By nature I prefer conducting paper surveys. They are easy to score, tabulate and read. They don’t take a lot of time to work through and I can usually obtain enough information to understand the perspective of the respondent. But . . . There is nothing quite like the sense of passion that you gain by conducting the one-on-one interviews. Especially in a project like this.
I started the interview process this week. After spending some concentrated time reading through the Questionnaire and noting some of the Assessment responses, it became apparent pretty quickly about where I needed to focus during the interview process. And the interviews are not disappointing either. The process will continue for some time as I can only do a couple a day. Of particular note is this – do not underestimate the perspective that your team has. Many times, departments get into a rut, doing things “the way we have always done them” without really doing the analysis to determine the value. And really sitting down and listening to your team can provide insights that maybe go beyond the typical management level understanding. Those the actually do the work have tremendous insights about how things might work better if “we could just do . . . ” .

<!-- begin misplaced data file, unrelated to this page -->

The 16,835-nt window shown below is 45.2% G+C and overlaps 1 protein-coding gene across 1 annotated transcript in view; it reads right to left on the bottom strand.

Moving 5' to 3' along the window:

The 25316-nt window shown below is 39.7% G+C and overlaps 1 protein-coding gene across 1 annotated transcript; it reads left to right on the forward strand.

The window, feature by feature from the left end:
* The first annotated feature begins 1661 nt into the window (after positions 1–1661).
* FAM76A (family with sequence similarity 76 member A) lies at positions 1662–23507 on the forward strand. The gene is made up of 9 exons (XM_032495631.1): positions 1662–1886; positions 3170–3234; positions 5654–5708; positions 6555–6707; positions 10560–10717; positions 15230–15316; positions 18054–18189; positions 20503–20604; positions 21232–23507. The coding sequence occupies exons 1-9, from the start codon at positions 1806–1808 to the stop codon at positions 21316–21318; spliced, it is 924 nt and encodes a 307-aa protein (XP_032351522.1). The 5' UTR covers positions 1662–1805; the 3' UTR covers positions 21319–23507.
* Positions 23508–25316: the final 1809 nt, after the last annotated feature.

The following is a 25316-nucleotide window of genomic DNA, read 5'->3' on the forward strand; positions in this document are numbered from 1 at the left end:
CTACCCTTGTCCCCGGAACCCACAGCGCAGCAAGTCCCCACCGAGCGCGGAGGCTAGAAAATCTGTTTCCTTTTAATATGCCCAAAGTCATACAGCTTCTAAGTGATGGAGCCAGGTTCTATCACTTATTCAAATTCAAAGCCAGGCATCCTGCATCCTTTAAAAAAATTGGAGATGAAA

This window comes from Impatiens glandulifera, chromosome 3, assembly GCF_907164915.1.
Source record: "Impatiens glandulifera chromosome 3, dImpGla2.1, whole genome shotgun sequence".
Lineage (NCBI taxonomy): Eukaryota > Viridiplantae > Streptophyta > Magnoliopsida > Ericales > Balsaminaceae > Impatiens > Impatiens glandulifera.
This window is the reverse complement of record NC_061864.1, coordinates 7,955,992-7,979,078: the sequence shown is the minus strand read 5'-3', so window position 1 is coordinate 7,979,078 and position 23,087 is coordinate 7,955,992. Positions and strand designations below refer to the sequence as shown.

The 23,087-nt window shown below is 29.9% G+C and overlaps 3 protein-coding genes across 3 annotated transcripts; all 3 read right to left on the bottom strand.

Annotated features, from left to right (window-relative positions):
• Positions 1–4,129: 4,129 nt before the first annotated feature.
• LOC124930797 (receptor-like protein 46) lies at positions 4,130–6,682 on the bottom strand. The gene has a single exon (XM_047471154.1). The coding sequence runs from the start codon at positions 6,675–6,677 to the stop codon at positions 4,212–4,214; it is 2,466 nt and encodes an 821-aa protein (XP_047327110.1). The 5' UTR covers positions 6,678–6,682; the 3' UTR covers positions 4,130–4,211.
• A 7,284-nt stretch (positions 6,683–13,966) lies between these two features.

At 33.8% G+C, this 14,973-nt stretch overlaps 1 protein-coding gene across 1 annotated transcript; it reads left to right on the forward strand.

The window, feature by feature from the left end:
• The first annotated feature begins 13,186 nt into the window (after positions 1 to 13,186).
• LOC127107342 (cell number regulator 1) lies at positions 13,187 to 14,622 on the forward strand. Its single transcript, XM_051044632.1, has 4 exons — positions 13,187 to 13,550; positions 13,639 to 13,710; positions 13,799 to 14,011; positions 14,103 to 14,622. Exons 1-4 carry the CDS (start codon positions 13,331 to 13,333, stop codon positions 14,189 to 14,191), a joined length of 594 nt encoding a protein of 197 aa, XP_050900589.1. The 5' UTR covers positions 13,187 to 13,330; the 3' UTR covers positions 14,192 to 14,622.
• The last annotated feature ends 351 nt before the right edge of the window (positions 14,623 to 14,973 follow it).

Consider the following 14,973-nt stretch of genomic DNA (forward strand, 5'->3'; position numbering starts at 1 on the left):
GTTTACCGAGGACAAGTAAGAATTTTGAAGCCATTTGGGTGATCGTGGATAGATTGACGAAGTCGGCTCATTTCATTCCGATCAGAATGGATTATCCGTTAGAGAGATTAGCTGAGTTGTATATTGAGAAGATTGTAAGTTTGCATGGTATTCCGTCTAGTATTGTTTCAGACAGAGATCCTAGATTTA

Here is what I have discovered so far:
- One of our processes is tallied three different times.
- Many of the “exceptions” that we handle could have been dealt with before reaching us if technology was implemented differently.
- Our file documentation process is killing us. We file hard copies and electronic copies of everything!
- Lack of training in other departments is increasing our workload.
- There appears to be a lack of definition about what our Key Result Areas truly are. And if you believe the mantra “You get what you inspect not what you expect” then this is an issue of real concern. If we don’t know what we are about then how can we know what to measure?
These are certainly preliminary findings. I have many more interviews to go. Between what I have read from the Questionnaires and what I am hearing in the interviews, we have a lot of work to do.